Prof. Asegun Henry founded Fourth Power, a startup using new technology to cut the cost of storing renewable energy, reports Adele Peters for Fast Company.  The technology is designed “to tap into excess renewable energy,” explains Peters. “That energy heats up liquid tin, which flows down carbon pipes to heat up the blocks. When the grid needs electricity again, the system generates it using special solar panels that run on the white-hot light from the pipes rather than sunshine. Because the system was designed for durability, the team expects it to last for three decades—far longer than lithium-ion batteries, which quickly degrade.”

The Atlantic

An analysis by The Atlantic’s Ronald Brownstein notes despite Republican resistance to electric vehicles, many new production facilities are located in GOP-represented states. MIT Innovation Fellow Brian Deese explains EV companies are simply seeking space and nearby manufacturing and construction capacity, but said “it’s pretty hard to think of a technology where there was a cheaper, better technology to solve a consumer need and consumers prioritized a cultural or political patina over lower costs and higher quality.”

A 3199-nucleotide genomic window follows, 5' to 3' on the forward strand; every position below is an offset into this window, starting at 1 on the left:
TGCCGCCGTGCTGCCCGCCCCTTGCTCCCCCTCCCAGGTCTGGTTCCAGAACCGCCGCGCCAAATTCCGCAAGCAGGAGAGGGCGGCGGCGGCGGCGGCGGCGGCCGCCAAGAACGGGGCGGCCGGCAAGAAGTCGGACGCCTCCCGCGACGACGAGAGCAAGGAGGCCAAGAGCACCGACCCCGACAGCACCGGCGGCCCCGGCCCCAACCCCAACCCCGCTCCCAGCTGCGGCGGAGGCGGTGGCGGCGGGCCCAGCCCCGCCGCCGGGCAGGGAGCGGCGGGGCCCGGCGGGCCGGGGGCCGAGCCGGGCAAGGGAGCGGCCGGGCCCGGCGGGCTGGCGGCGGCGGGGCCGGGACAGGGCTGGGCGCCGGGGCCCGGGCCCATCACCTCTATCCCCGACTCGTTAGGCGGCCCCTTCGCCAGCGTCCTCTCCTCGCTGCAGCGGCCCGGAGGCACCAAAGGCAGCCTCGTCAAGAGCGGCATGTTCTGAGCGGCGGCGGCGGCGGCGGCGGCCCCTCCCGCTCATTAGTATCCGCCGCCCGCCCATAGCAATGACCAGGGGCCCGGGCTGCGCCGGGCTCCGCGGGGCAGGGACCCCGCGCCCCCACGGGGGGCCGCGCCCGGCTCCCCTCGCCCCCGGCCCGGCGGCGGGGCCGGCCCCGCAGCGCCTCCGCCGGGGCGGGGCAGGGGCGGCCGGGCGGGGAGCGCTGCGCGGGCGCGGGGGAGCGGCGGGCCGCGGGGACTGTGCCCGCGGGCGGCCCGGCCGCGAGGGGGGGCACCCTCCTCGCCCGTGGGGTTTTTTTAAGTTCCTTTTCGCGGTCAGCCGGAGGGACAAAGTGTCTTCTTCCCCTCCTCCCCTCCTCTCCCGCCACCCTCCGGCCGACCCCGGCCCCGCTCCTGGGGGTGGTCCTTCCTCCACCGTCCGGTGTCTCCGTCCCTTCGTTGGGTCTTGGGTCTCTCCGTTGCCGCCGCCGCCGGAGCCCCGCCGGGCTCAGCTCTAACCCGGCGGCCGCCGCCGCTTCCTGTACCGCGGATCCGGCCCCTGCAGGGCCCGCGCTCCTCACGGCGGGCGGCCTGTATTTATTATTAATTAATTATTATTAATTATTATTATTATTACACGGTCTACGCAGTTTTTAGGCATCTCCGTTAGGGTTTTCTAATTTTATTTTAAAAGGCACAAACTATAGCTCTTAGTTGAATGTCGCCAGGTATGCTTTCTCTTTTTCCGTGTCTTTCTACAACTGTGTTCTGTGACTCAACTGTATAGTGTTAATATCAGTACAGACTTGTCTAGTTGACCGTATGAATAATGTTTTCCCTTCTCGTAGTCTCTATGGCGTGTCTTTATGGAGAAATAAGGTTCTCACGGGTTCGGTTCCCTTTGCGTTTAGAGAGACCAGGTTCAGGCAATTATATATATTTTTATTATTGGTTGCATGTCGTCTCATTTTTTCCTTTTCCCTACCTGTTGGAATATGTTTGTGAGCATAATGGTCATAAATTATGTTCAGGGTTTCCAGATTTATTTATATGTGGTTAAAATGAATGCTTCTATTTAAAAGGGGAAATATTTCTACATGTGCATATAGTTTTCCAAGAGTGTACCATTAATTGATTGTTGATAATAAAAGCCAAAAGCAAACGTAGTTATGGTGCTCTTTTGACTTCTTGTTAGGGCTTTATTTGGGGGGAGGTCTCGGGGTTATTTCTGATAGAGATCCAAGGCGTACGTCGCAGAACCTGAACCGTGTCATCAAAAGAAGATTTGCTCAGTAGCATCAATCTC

Researchers from MIT and elsewhere have found that “showing AI-generated images of a less car-reliant American city boosted support for sustainable transportation policies,” reports Linda Poon for Bloomberg. “Let’s help them imagine what it would actually be like to live in a car-less neighborhood, and a car-less city,” says postdoctoral associate Rachit Dubey. 

New York Times